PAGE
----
I made her all by myself
when I was six.
My floppy dolly with crayon eyes and lips.
Thank you, mom.
    The truth is that God commands us to be holy. Holiness and perfection are not necessarily the same. The sacrificial lambs were required to be perfect, without spot or blemish. The Sacrificial Lamb was holy, set apart, sanctified. For those raised within authoritarian, high-demand, performance-based, image-conscious households, understanding grace comes at a personal cost because our very ideas of faith, goodness, and biblical living are wrapped up in how godly and righteous we can be. Yet what does God say?
     Perhaps what we run from most, in ourselves, is what God wants for His glory?
     Isn't this the personification of perfectionism: us running from our weaknesses, our failures, our unfinished seams? And in the arduous quest for perfection, are we unwittingly running from grace?
     I believe that until we can stop striving for perfection and rest, trusting in the One who justifies the ungodly, grace will remain elusive. Because grace is found through brokenness, through mistakes, through ugly things, through a little dolly swept from the trash bin by a mother who understood something I had yet to learn.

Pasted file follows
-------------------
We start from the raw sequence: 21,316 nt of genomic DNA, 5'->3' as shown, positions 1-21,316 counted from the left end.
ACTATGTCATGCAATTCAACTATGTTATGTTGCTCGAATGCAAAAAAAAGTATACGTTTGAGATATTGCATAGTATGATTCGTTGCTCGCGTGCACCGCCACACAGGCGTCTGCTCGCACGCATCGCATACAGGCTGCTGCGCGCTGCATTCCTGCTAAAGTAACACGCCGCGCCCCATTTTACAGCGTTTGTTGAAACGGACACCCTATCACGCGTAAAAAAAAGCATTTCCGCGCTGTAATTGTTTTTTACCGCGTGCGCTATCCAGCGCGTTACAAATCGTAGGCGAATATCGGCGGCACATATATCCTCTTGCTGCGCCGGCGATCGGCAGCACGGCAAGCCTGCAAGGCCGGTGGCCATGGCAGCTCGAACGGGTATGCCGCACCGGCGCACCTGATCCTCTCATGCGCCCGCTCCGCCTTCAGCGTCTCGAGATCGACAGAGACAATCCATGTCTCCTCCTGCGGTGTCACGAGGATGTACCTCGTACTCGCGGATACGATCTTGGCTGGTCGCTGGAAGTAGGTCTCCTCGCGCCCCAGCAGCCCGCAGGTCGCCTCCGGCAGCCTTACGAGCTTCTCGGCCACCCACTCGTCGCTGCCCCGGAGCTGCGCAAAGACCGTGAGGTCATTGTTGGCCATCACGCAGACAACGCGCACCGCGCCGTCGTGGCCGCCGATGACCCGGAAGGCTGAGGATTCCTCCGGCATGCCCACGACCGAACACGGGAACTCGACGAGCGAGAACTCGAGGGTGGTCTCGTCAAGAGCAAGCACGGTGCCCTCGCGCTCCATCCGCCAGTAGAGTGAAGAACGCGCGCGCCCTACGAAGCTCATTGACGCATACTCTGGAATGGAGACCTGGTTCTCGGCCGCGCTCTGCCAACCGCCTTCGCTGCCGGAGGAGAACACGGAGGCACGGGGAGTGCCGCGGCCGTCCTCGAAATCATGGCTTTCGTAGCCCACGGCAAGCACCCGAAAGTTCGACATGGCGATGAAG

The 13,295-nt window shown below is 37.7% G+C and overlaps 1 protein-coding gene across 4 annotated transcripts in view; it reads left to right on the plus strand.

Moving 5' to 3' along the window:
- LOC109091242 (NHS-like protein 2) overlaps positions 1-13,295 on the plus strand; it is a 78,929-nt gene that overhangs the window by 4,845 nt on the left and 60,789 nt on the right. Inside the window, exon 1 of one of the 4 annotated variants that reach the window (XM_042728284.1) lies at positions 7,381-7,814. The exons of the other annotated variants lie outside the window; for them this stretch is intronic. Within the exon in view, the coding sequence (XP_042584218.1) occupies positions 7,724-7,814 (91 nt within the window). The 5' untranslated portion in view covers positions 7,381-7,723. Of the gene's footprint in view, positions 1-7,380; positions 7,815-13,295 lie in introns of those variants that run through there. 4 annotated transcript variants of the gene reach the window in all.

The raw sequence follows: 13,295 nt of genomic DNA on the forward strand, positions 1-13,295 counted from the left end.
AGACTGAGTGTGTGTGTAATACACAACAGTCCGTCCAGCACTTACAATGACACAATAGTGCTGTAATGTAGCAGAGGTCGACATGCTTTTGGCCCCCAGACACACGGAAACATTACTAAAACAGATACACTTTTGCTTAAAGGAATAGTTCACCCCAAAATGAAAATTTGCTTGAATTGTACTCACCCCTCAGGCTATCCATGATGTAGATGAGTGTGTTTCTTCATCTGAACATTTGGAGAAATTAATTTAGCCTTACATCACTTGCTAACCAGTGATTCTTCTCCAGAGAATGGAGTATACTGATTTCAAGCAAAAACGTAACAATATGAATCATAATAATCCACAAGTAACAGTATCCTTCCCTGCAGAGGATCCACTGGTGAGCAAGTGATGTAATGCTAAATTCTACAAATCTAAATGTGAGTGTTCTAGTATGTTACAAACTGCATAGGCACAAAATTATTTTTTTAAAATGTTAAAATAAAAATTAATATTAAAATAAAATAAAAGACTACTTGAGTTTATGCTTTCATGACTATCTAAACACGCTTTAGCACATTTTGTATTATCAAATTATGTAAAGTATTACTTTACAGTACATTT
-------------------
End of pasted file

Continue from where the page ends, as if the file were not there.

Grace makes the imperfect . . .
holy.

Please share your thoughts about grace! Link an article or post of your own in the Linky box below, and if you like, compose a new post on your website or blog inviting other readers to join us on our Journey to Grace. As a friendly reminder, if you would like to receive articles from Quivering Daughters delivered softly through email, please subscribe here!

Discover grace with us on Fridays and link to discoveries of your own...

20 comments:

  1. You know, I don't totally agree with everything here, but this post...it's amazing. Some of the other posts I'm still trying to study and figure out if I believe it or not. Because with this, like with anything else, I've learned not to just believe what someone says, but to look at it and study and consider for myself. Which is what a lot of these patriarchial families DON'T want their children to do.